Kneeling at the side of an opened door of a plane flying at an altitude of 15000 feet, staring out wildly at the vast expanse of the planet, wind roaring in my ears, heart hammering, waiting for the signal to jump. My Arms are out in the rushing side wind, ready to catch the air when I exit the plane. And then…. something else over takes me. The physical sensation of fear overpowers my drilled training and I reach for the sides of the door either side of me where I grip tightly, with white knuckles, my instructors glancing knowingly at one another.
This is where I think my journey to understanding fear began. Right there on the edge of that plane. Why didn’t my body or my mind obey my inner command to jump? Silly question you might think? But I don’t think it is. I want to jump desperately for months and months. I have thought about it endlessly and obsessively, watched hundreds of videos, practiced many hours on my bedroom floor arched as though in flight. And yet here I am, stood on the edge of my dreams, clinging onto the plane I’m supposed to be jumping out of. Why is my fear stopping me from doing something I so desperately want? It occurs to me now (not at that moment in the plane) that this is a problem that every person has. We have all not done something we wanted because of our fears and our expectations of people or situations which are more often than not, wrong. All missed a potential date, a potentially fun activity because our minds have been dominated by fear and anxiety? If people were honest it would be a shared experience that fears has inhibited our progression in life.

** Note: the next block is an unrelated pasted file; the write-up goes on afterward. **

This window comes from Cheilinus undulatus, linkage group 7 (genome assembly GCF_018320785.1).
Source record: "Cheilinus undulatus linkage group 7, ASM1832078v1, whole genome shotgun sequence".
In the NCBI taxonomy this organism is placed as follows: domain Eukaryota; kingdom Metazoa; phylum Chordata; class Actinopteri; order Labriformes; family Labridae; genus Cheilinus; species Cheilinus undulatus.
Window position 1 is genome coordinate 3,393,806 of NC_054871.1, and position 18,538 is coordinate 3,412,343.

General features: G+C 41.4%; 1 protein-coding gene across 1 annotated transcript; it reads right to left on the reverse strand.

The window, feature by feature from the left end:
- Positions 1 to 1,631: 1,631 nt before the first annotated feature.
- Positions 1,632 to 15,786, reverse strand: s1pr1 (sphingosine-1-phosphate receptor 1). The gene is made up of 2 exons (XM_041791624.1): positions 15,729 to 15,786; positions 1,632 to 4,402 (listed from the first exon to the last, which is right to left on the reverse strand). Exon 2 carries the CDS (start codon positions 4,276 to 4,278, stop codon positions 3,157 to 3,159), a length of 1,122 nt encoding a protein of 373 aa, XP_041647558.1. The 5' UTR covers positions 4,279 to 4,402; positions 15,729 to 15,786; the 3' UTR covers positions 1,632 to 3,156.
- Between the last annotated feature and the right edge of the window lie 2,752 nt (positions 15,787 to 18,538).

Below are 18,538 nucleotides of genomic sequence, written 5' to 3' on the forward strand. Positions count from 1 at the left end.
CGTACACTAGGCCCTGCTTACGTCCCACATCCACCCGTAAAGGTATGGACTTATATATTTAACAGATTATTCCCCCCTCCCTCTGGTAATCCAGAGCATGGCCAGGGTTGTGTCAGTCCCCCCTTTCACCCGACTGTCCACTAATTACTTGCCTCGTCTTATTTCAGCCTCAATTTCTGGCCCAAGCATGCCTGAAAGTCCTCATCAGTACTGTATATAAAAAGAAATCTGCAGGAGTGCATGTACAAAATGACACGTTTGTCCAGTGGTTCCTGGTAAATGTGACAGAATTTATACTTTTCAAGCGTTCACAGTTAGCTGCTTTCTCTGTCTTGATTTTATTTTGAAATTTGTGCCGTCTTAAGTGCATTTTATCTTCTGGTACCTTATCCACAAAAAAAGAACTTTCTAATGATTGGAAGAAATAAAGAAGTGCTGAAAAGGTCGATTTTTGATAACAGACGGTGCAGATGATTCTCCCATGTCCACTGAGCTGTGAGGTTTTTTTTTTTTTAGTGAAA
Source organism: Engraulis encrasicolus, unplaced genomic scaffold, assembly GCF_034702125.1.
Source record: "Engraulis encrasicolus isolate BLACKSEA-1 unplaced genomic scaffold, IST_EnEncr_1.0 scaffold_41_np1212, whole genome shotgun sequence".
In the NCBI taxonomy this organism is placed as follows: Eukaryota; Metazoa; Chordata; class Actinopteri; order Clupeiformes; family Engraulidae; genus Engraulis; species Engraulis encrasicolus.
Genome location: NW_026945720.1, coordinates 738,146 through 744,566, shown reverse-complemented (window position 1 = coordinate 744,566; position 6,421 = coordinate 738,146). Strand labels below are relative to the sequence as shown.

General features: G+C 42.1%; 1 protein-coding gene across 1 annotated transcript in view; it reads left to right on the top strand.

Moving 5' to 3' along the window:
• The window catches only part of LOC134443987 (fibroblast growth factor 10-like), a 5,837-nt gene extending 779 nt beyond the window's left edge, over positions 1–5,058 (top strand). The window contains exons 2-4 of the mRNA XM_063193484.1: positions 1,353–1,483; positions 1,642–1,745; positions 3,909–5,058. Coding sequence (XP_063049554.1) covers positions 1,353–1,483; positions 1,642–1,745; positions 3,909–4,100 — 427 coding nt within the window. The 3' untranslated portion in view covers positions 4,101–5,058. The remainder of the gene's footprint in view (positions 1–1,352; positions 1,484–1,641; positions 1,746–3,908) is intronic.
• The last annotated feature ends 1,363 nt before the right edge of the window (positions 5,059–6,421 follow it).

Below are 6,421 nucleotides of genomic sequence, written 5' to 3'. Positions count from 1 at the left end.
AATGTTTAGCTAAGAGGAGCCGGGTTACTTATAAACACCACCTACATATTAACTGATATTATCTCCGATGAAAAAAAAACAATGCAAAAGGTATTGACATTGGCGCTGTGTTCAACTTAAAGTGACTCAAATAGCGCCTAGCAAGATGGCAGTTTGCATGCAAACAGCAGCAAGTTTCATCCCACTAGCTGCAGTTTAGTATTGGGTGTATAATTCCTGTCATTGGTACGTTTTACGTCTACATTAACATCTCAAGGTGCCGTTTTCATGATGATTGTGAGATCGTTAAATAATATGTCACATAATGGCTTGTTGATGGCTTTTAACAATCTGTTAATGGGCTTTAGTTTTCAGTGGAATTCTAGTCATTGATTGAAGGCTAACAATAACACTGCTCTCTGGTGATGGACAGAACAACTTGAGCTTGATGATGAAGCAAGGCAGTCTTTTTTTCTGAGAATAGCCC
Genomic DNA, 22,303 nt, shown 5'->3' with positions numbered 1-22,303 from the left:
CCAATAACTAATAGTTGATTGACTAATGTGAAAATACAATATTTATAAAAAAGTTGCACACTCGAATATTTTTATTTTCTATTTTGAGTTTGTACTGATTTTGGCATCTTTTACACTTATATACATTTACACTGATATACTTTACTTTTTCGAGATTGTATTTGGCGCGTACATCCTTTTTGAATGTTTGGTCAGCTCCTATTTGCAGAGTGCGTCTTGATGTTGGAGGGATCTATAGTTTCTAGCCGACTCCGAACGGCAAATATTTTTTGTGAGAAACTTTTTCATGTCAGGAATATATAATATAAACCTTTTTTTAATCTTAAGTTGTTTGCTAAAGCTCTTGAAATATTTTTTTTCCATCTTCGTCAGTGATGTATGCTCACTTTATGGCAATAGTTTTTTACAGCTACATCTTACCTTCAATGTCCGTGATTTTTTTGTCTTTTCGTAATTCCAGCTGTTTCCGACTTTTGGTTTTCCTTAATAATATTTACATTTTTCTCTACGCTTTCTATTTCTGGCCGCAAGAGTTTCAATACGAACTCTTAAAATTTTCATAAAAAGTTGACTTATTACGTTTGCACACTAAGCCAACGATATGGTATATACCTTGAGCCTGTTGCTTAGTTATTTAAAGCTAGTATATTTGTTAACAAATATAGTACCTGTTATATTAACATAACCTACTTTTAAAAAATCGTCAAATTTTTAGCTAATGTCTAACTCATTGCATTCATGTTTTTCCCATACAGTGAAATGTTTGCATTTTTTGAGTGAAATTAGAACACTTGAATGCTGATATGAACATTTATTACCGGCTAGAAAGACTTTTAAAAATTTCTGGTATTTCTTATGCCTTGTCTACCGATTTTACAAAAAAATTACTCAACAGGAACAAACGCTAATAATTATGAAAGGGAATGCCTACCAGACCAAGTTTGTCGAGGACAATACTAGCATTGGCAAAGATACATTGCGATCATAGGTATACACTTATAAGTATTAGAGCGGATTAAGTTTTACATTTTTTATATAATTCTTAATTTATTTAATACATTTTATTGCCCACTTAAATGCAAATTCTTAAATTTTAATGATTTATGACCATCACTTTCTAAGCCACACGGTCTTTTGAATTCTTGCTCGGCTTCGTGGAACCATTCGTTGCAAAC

Which leads me to the question of what actually is fear? The definition given by most psychologists and biologists is that fear is an innate physical response that has developed through evolution and that enables us to protect ourselves from danger. They suggest that is the fear response that has allowed the survival of the human species and protected us from extinction, now being able to process and respond to the dangers around us. And this physiological response occurs when our minds perceive danger and it ensures that our bodies are able to do a variety of things such as fight the danger or run away. Adrenaline is pumped through our bodies ensuring that our heart rate increases, thus providing more oxygen to the potentially needed muscles. Gastric acids are flooded into the stomach to ensure the fast breaking down of food so we have less food to carry in our fight or flight. And anticoagulants are released into the blood so that if we are hurt, we bleed less. And it was this physiological response that had been and was currently dominating my actions. Because when you can’t fight or run away, what the body does is freeze instead. Play dead so to speak. These are the three survival mechanisms that have evolved in the human species and they have allowed us to survive. And there I was. Frozen in the door of the plane, with my instructors either side of me waiting for the inevitable refusal to exit.